Learn Talk Story With Uncle Danny
Danny Akaka, the resort’s resident expert in Hawaiian history and culture, is in high demand. No matter how many people file into the Hale I‘ike cultural center, each one of them receives the full benefit of his beaming smile and gracious attention. Akaka is the embodiment of aloha: generous, unhurried, and brimming with love for Hawai‘i and her people. Diplomacy runs in Akaka’s genes. His father was a respected U.S. Senator, his uncle coined the phrase “aloha spirit,” and his grandmother couldn’t let a tired taro farmer pass by her house without offering refreshment and a shady place to rest.
Akaka knew this coastline long before there were resorts here. He visited Kalāhuipua‘a—the fabled fishpond—as a young college student in the 1970s. He and his future wife Anna belonged to the University of Hawai‘i’s very first Hawaiian Studies cohort. They were part of what is now known as the Hawaiian Renaissance. Their professor brought them here to experience a place that still pulsed with the power of old Hawai‘i. The Queen Ka‘ahumanu highway didn’t exist then, so the class took dirt roads down from Waimea through Puakō to reach the sea. At Paniau, a Hawaiian family would let the students cross their property on one condition: they stayed to drink a cold beer and “talk story.” “Once we were stuck there for three days,” Akaka laughs.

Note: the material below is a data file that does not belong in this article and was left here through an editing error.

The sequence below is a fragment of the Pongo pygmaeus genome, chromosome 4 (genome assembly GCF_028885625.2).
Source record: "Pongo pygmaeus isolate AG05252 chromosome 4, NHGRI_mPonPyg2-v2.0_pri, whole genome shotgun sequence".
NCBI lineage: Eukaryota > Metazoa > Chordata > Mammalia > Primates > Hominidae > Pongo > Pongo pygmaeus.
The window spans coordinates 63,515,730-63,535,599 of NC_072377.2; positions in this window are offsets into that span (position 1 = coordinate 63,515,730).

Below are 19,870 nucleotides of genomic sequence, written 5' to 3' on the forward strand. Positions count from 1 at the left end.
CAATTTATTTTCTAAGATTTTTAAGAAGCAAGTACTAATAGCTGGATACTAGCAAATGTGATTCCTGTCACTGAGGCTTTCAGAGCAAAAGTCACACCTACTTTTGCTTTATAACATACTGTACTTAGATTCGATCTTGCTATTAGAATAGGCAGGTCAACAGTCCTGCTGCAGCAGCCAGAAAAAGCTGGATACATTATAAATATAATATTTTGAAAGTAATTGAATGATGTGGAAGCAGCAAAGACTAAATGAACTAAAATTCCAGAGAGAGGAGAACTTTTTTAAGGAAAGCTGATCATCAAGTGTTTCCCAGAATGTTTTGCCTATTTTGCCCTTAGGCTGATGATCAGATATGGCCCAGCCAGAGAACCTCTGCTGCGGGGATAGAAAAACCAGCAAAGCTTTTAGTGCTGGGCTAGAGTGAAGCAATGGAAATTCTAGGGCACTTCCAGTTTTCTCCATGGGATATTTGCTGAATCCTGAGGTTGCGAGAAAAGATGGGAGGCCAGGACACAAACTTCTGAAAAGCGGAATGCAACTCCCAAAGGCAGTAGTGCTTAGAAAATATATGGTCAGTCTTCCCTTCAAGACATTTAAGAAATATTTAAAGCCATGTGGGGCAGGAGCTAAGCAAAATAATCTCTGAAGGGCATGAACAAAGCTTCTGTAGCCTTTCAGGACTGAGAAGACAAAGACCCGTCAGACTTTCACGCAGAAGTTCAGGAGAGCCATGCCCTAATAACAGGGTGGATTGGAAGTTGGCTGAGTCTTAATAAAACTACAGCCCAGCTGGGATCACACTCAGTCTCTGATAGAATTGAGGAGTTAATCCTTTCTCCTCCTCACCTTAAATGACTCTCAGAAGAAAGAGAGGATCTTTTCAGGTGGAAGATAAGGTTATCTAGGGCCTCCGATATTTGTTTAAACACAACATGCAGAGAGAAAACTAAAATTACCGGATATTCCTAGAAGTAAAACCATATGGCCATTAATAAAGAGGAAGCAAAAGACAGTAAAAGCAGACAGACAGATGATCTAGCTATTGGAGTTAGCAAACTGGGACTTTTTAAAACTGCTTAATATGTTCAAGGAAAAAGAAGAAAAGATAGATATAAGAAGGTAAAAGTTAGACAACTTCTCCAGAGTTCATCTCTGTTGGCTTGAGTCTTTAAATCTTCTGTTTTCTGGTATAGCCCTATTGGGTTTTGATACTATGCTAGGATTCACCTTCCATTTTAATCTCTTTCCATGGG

The young Hawaiian was awestruck by Kalāhuipua‘a. “After driving through hot, dry and dusty places, we came to this oasis,” he remembers. “The milo and coconut trees, the large ponds of jumping mullet, the beautiful blue ocean right in front of these quaint cottages—it was like stepping back in time. I felt like I’d arrived in paradise. It made a big impression on me. Growing up in Honolulu, I never knew that a place like this still existed.” As a youth, Akaka dreamed of being a Waikiki beach boy—spending his days surfing and safeguarding swimmers. Instead, he came to work at Mauna Lani when it opened in 1983. Over the years he’s been a landscaper, hotel historian, and cultural director—but his real job is serving as the resort’s conscience.
Take time to visit “Uncle Danny” at Hale I‘ike or by the edge of the fishpond. Ask him about his grandfather who knew Queen Lili‘uokalani, or about his voyage to the Marquesas aboard a double-hulled sailing canoe. Let him envelop you in old-style Hawaiian ho‘okipa (hospitality) and don’t be surprised if you linger longer than you expected.